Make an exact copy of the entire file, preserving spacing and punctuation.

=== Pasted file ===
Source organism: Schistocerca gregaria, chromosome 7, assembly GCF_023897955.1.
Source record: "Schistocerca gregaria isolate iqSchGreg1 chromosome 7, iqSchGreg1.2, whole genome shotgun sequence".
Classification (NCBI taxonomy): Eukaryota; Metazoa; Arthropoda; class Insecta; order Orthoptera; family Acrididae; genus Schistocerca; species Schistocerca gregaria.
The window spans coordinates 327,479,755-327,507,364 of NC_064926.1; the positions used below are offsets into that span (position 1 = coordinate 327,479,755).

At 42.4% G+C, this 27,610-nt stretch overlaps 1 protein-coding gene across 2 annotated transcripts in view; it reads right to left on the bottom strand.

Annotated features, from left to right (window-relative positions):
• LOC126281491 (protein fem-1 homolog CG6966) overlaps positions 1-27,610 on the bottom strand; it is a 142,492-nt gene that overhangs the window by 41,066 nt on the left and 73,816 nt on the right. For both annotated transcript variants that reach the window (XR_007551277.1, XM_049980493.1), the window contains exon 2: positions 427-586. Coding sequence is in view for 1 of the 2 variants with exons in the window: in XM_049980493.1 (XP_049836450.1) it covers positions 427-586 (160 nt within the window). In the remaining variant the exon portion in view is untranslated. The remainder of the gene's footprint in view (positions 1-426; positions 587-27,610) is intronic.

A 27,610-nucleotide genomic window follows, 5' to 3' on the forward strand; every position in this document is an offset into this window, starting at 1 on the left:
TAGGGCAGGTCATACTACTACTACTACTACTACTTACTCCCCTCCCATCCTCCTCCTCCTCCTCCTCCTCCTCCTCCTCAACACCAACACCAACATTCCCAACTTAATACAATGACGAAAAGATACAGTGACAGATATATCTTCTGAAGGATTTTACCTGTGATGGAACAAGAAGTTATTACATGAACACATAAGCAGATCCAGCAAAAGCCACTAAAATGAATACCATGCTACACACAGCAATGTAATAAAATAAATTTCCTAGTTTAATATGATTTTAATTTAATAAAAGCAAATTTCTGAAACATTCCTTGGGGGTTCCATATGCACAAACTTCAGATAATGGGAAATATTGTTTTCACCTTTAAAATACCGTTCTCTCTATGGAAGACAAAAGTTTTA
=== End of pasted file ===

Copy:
Source organism: Schistocerca gregaria, chromosome 7, assembly GCF_023897955.1.
Source record: "Schistocerca gregaria isolate iqSchGreg1 chromosome 7, iqSchGreg1.2, whole genome shotgun sequence".
Classification (NCBI taxonomy): Eukaryota; Metazoa; Arthropoda; class Insecta; order Orthoptera; family Acrididae; genus Schistocerca; species Schistocerca gregaria.
The window spans coordinates 327,479,755-327,507,364 of NC_064926.1; the positions used below are offsets into that span (position 1 = coordinate 327,479,755).

At 42.4% G+C, this 27,610-nt stretch overlaps 1 protein-coding gene across 2 annotated transcripts in view; it reads right to left on the bottom strand.

Annotated features, from left to right (window-relative positions):
• LOC126281491 (protein fem-1 homolog CG6966) overlaps positions 1-27,610 on the bottom strand; it is a 142,492-nt gene that overhangs the window by 41,066 nt on the left and 73,816 nt on the right. For both annotated transcript variants that reach the window (XR_007551277.1, XM_049980493.1), the window contains exon 2: positions 427-586. Coding sequence is in view for 1 of the 2 variants with exons in the window: in XM_049980493.1 (XP_049836450.1) it covers positions 427-586 (160 nt within the window). In the remaining variant the exon portion in view is untranslated. The remainder of the gene's footprint in view (positions 1-426; positions 587-27,610) is intronic.

A 27,610-nucleotide genomic window follows, 5' to 3' on the forward strand; every position in this document is an offset into this window, starting at 1 on the left:
TAGGGCAGGTCATACTACTACTACTACTACTACTTACTCCCCTCCCATCCTCCTCCTCCTCCTCCTCCTCCTCCTCCTCAACACCAACACCAACATTCCCAACTTAATACAATGACGAAAAGATACAGTGACAGATATATCTTCTGAAGGATTTTACCTGTGATGGAACAAGAAGTTATTACATGAACACATAAGCAGATCCAGCAAAAGCCACTAAAATGAATACCATGCTACACACAGCAATGTAATAAAATAAATTTCCTAGTTTAATATGATTTTAATTTAATAAAAGCAAATTTCTGAAACATTCCTTGGGGGTTCCATATGCACAAACTTCAGATAATGGGAAATATTGTTTTCACCTTTAAAATACCGTTCTCTCTATGGAAGACAAAAGTTTTA